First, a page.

Sir Ranulph is an icon of British grit and endeavour, is he not? He is not only altitude-proof and (almost) frost-proof (give or take a few fingers), he is widely admired for his geriatric boys-own adolescence – if only he stuck to exploring. Now, sadly, we have to add a prominent brass neck to his attributes.
You see, the brave adventurer wrote a glowing but horsefeathers introduction for Wily Goncalves’ donation-gathering tract, “Trophy Hunting Exposed”. This “book” complained, inter alia, that hunting safari brochures “cruelly highlight the differences between the local have-nots with the have-yachts”, (clever slogan, eh?). Now, apart from the fact that fluffy eco-tourist yacht owners also show some of the said difference when they pay $1000 a night to stay at Shamwari and its Born Free Foundation lion sanctuary (where shooting the wildlife would presumably upset the residents), the statement is itself a bit rich when so ardently supported by Sir Ranulph Twisleton-Wykeham-Fiennes, 3rd Baronet of Banbury, OBE, who adds gravitas to Wily’s deceit because he is a proper stiff upper lip nob and even grew up in South Africa and so apparently knows all about African wildlife.
Not. The truth is that he spent 10 years of his childhood in apartheid SA, living in and waited upon in the million £££ family property in Constantia, poshest of posh areas of Capetown, a servant-attended silver spoon life as a grandson of one of the richest families in the country, the Rathfelders, and he left the country when he was only 12 years old.
While fat-cat Constantia provides little childhood opportunity for practising wildlife management, he should by now know a bit about exploitation – his Capetown family, the Rathfelders (who, ironically, once owned Halfway House, headquarters of the Cape Hunt) made their money from the vineyards of the Cape. They were, in fact, at the top end of the ultra-haves, to be contrasted with the poor have-nots – the people of colour who toiled in their vineyards. Worse still, if you peep back still further in it’s history, long before the family bought it, those very same vineyards were hewn from the bush by means of a dodgy settler land grant and generations of labour by people whose early employment conditions were, ahem, slavery and indenture, so no bloody statue for you, Sir Ranulph. You’re cancelled.
And, on the subject of the wildlife, the family estate was originally a lovely area, noted for its many rhinoceroses by Governor Jan van Riebeeck in 1654. The animals all disappeared when the vineyards appeared. Later, in more modern times, when anti-apartheid boycotts destroyed the income and jobs of the vineyards, the family veered around the sanction and reportedly sold the estate to property developers. So, Constantia then became a really posh, really high-class expensive residential area, where only the have-yachts can afford to live, still waited upon by the have-nots, their sad, historical sweat and bones buried beneath the luxury swimming pools long forgotten. Thus, the family ex-property started with colonialism, was born in the clearance of the habitat and its creatures, grew through slavery and later cheap labour, and finally somersaulted into high-end property development for the uber-rich. The have-nots didn’t get much out of it, did they, Sir Ranulph?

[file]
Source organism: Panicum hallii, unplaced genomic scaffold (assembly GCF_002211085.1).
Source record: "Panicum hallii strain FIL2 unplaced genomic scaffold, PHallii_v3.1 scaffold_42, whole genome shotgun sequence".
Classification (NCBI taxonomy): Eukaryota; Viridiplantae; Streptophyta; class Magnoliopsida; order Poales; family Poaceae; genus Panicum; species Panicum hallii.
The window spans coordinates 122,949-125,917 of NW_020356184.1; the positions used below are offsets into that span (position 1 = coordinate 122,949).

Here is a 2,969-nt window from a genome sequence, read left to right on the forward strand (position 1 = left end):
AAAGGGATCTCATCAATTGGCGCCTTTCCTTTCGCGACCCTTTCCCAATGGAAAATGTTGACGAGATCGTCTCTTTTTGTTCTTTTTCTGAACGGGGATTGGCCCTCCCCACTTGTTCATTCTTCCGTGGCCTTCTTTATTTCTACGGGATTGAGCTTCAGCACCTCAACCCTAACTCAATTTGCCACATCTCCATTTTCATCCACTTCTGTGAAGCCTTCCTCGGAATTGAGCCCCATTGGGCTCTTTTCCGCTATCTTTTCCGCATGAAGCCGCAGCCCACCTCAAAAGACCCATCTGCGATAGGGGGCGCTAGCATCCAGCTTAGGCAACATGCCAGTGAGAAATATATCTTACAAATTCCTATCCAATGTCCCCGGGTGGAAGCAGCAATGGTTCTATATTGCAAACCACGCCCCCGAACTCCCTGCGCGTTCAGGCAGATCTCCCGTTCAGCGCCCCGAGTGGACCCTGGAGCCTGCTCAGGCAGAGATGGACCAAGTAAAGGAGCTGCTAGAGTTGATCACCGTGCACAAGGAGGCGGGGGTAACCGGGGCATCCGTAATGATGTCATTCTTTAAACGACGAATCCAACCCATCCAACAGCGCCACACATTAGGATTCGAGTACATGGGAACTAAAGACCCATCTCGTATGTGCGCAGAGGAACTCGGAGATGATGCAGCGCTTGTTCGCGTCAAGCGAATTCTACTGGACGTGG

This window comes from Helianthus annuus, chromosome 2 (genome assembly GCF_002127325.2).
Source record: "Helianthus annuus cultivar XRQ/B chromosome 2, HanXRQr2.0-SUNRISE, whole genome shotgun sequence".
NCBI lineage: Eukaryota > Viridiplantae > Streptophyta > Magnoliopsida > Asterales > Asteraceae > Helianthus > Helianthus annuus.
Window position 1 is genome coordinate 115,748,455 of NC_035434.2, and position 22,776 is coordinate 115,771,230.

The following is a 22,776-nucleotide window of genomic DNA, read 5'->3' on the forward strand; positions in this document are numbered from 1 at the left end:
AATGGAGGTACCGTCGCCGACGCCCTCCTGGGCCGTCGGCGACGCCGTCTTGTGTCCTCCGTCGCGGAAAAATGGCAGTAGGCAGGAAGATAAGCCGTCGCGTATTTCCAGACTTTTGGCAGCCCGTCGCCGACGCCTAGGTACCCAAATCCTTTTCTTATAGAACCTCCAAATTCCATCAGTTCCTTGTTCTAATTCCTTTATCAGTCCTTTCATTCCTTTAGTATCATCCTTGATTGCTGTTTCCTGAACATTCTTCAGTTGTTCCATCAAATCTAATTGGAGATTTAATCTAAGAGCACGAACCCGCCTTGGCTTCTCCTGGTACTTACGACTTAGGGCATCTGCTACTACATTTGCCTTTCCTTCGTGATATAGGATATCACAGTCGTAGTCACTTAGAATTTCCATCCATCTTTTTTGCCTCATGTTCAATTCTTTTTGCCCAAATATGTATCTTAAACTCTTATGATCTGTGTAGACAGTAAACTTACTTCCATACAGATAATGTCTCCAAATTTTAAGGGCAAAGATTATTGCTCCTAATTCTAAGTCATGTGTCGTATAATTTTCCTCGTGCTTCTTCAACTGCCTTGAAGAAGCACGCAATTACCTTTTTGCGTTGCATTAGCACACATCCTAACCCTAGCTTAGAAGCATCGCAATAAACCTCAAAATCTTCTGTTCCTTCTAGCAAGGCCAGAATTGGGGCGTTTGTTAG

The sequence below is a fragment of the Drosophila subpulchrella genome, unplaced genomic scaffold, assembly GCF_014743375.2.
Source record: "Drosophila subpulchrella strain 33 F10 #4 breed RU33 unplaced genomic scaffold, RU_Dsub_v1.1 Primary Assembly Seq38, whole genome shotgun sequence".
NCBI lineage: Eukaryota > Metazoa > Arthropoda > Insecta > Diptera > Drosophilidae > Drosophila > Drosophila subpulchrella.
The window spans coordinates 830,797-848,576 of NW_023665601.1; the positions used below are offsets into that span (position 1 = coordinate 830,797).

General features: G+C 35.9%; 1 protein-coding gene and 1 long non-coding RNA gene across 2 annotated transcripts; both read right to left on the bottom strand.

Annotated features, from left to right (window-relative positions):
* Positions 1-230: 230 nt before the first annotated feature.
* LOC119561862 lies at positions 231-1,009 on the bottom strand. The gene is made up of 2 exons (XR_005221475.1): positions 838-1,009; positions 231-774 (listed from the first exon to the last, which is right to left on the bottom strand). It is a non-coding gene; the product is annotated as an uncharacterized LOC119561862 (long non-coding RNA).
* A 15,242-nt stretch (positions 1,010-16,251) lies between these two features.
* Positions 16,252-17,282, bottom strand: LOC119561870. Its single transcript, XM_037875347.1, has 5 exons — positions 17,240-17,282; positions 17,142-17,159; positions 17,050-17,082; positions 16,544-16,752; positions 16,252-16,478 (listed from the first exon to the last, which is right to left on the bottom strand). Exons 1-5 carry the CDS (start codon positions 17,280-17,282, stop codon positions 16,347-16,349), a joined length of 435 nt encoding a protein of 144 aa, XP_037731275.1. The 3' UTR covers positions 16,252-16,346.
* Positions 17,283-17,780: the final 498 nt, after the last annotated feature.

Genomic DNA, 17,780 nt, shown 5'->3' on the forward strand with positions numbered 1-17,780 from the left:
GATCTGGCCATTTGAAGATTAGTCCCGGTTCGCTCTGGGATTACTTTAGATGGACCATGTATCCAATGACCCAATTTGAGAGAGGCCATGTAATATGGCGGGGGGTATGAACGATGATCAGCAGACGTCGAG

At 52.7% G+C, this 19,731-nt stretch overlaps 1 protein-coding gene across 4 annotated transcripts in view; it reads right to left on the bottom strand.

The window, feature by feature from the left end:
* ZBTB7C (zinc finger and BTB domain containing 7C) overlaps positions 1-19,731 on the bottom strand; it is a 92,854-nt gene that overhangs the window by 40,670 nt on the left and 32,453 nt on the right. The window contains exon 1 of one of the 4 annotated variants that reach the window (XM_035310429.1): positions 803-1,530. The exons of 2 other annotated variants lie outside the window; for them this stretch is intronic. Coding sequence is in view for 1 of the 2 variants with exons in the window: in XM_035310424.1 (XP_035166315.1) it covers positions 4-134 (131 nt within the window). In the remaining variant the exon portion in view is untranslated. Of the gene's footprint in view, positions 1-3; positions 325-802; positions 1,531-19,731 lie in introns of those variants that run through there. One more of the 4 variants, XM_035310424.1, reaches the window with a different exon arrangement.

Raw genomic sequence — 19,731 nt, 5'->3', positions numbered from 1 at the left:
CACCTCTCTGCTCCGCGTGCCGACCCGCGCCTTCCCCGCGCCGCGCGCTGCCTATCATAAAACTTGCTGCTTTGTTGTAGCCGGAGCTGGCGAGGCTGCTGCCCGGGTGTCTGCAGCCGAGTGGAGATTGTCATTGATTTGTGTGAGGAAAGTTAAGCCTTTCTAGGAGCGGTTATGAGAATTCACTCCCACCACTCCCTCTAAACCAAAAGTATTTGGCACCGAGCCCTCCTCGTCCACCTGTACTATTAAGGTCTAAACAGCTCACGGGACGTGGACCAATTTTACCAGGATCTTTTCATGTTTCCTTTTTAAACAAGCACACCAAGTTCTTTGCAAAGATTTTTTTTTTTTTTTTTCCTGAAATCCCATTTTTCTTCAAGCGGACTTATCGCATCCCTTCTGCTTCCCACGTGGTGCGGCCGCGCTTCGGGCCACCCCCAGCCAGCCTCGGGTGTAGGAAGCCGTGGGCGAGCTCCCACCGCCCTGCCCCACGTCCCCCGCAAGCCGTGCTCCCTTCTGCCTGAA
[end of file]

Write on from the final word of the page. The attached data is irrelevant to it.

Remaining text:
It is reported that, on his visits back home to Capetown, Sir R loves to eat out in that leafy African bush and wildlife jungle haven known as Victoria and Alfred Waterfront (below), natural home of the real have-yachts, where he no doubt sits in the non-thorny non-undergrowth in his explorer outfit, observing the non-passing herds of wildebeests, zebras, elephants and other wildlife he is apparently acquainted with and loves so much.
By now, perhaps you understand why Africans are a wee bit annoyed by rich foreign aristo’s who have done very nicely out Africa and its land, its animals, its sons and its daughters, or who now intercept money donated to help its wildlife, but then have the temerity to tell the locals to stay poor and stop sustainably using their own wildlife assets in order to live. That’s why African Community Leaders write angry letters to you, Sir Ranulf, and why you are an embarrassment to all of us, whether talking out of your fundament in Wily’s trick book, in the Mirror or standing outside Botswana’s offices with a stupid blow up elephant and your irrelevant and deceitful slogans.
We love loopy aristo’s in the UK. Nobody here particularly minds if you were born with a silver spoon stuck in every orifice, but if I were you, Fiennes old chap, with your family history, I would not make too loud a fuss about wildlife, exploitation or the haves and have-nots in Africa or anywhere else. It’s also hardly good form to point what’s left of your finger at wildlife-rich Botswana.
So, a simple peasant’s word in your gilt-edged, frostbitten ear, Sir – it might be an idea to try and find some more honest friends or look for a mountain other than a mountain of hypocrisy to sit on. If you don’t, when the truth eventually comes out, you better pray that your expeditionary skills equip you to skedaddle quickly as far from these parasitic rodents as possible.
John Nash grew up in West Cornwall and was a £10 pom to Johannesburg in the early 1960’s. He started well in construction project management, mainly high rise buildings but it wasn’t really Africa, so he went bush, prospecting and trading around the murkier bits of the bottom half of the continent. Now retired back in Cornwall among all the other evil old pirates. His interests are still sustainable resources, wildlife management and the utilitarian needs of rural Africa.